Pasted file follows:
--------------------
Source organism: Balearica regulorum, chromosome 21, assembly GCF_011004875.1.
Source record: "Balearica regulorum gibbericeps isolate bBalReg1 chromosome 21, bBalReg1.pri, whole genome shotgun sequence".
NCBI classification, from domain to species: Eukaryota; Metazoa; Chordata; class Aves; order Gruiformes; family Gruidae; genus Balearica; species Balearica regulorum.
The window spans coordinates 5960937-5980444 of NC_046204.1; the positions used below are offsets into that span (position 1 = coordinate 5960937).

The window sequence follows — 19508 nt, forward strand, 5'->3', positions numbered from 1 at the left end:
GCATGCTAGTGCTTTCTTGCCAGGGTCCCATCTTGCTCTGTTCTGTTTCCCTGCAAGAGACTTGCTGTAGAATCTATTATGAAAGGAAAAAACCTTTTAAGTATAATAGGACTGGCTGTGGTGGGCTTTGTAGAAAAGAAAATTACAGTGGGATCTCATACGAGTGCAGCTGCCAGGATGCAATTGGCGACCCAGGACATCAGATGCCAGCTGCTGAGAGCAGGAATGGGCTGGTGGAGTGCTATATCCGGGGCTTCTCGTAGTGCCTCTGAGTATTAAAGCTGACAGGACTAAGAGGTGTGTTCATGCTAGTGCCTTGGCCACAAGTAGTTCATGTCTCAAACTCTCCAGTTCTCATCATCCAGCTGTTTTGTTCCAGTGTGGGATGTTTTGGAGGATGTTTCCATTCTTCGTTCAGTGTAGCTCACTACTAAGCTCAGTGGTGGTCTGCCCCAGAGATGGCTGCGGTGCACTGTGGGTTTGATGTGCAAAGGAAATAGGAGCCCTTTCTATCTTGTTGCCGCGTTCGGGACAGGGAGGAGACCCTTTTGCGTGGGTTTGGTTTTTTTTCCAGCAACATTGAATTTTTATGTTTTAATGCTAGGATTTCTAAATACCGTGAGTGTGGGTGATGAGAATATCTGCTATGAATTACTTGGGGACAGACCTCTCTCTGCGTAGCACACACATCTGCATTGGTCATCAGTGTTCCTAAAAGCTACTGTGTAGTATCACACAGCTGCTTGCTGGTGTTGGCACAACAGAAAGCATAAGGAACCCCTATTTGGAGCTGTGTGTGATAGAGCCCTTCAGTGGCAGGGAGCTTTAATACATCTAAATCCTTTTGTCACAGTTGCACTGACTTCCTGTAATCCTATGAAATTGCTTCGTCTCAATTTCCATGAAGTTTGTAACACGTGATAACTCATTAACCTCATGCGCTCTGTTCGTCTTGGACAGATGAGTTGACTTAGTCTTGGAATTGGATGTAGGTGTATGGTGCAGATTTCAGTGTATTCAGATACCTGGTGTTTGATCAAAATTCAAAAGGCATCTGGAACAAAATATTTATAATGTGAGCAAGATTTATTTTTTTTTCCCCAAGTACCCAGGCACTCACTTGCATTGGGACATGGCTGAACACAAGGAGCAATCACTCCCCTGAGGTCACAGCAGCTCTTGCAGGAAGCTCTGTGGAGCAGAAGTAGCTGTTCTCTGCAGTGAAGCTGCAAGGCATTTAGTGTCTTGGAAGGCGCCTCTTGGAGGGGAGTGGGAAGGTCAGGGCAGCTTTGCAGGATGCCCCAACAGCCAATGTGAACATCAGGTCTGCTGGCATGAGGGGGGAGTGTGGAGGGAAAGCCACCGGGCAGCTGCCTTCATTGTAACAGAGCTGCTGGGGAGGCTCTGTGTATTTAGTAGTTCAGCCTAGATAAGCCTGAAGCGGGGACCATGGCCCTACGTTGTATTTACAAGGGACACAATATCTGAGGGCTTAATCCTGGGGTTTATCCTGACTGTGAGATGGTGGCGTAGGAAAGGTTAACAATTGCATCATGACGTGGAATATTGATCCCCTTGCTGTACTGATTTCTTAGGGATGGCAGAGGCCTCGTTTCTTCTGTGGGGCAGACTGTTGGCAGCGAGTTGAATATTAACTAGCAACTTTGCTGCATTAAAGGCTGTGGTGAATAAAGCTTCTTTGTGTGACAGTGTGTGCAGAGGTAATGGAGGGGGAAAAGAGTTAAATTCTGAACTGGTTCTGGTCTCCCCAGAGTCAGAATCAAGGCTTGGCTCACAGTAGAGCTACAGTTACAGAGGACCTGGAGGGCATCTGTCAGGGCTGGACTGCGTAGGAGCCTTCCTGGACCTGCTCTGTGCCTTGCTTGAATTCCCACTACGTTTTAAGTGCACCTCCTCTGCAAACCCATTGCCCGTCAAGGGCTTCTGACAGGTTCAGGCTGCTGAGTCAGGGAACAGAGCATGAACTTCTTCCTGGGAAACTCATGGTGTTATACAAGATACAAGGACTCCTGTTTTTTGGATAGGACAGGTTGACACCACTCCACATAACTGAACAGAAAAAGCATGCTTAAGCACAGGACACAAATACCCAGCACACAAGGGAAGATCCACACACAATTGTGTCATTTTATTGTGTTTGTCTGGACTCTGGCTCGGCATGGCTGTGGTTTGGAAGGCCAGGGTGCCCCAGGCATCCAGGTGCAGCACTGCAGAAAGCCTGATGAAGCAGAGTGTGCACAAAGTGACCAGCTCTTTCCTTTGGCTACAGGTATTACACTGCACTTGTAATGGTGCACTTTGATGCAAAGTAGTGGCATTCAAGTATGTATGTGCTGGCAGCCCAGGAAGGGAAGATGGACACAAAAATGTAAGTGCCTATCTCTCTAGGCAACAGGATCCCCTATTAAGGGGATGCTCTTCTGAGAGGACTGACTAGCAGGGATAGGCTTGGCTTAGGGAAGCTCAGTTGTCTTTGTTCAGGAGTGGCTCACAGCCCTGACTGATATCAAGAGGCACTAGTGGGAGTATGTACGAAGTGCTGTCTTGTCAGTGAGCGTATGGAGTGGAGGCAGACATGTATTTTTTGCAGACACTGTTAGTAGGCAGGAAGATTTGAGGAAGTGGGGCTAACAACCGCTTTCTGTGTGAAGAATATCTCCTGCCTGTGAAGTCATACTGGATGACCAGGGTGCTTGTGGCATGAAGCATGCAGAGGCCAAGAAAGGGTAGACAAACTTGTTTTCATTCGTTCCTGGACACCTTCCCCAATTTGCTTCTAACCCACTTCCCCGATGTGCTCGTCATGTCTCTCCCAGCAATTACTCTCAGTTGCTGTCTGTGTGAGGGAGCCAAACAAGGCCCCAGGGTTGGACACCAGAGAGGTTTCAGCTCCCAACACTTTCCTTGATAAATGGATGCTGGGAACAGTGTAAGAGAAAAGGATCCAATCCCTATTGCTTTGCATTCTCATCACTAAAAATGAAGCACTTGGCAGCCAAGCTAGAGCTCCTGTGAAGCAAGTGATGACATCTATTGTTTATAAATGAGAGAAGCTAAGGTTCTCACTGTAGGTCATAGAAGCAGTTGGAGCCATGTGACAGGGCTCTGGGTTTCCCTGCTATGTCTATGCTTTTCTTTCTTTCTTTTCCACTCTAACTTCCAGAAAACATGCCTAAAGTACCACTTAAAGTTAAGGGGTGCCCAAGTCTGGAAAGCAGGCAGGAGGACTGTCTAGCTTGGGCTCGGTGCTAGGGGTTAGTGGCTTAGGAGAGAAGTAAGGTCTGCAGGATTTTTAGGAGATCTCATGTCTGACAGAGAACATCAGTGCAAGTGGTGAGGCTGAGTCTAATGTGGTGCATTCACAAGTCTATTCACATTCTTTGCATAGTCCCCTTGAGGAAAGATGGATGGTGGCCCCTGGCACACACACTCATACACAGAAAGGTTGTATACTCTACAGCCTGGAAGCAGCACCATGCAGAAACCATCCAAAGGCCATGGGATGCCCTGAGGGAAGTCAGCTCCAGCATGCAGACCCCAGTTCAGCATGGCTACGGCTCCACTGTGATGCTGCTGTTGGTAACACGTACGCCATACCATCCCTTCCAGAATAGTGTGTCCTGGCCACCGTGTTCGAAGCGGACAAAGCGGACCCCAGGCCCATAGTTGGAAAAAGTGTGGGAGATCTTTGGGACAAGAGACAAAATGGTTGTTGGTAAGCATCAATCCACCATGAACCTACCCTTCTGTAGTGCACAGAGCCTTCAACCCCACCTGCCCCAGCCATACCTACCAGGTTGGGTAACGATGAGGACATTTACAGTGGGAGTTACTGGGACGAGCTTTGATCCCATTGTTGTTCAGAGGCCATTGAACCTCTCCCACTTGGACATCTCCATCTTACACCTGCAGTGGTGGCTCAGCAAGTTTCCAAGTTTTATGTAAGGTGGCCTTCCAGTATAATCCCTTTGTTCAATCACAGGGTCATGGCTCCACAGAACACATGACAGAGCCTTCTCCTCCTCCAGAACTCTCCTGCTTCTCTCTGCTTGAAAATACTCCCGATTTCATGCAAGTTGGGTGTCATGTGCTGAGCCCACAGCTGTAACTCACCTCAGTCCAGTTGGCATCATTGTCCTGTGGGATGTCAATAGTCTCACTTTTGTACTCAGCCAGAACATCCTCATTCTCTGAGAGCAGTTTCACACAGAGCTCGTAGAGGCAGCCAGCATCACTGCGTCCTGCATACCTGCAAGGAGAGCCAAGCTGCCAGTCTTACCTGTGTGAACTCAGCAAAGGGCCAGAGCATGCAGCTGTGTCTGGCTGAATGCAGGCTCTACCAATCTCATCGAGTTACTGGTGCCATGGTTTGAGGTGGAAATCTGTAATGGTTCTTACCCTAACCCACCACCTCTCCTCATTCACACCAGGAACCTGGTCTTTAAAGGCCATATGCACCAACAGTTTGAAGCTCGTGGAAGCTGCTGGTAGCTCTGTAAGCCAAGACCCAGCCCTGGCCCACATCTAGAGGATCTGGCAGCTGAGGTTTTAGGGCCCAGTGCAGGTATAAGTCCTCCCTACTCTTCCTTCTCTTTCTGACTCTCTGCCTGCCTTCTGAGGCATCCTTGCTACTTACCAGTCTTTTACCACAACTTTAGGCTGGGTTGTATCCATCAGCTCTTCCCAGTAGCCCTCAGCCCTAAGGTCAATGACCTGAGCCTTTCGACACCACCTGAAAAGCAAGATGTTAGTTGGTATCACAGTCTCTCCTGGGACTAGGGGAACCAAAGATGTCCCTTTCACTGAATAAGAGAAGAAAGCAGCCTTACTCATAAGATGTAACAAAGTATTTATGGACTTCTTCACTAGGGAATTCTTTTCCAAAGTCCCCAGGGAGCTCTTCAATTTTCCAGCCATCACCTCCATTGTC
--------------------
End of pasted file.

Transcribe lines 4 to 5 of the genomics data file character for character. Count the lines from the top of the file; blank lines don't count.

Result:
The window spans coordinates 5960937-5980444 of NC_046204.1; the positions used below are offsets into that span (position 1 = coordinate 5960937).

The window sequence follows — 19508 nt, forward strand, 5'->3', positions numbered from 1 at the left end: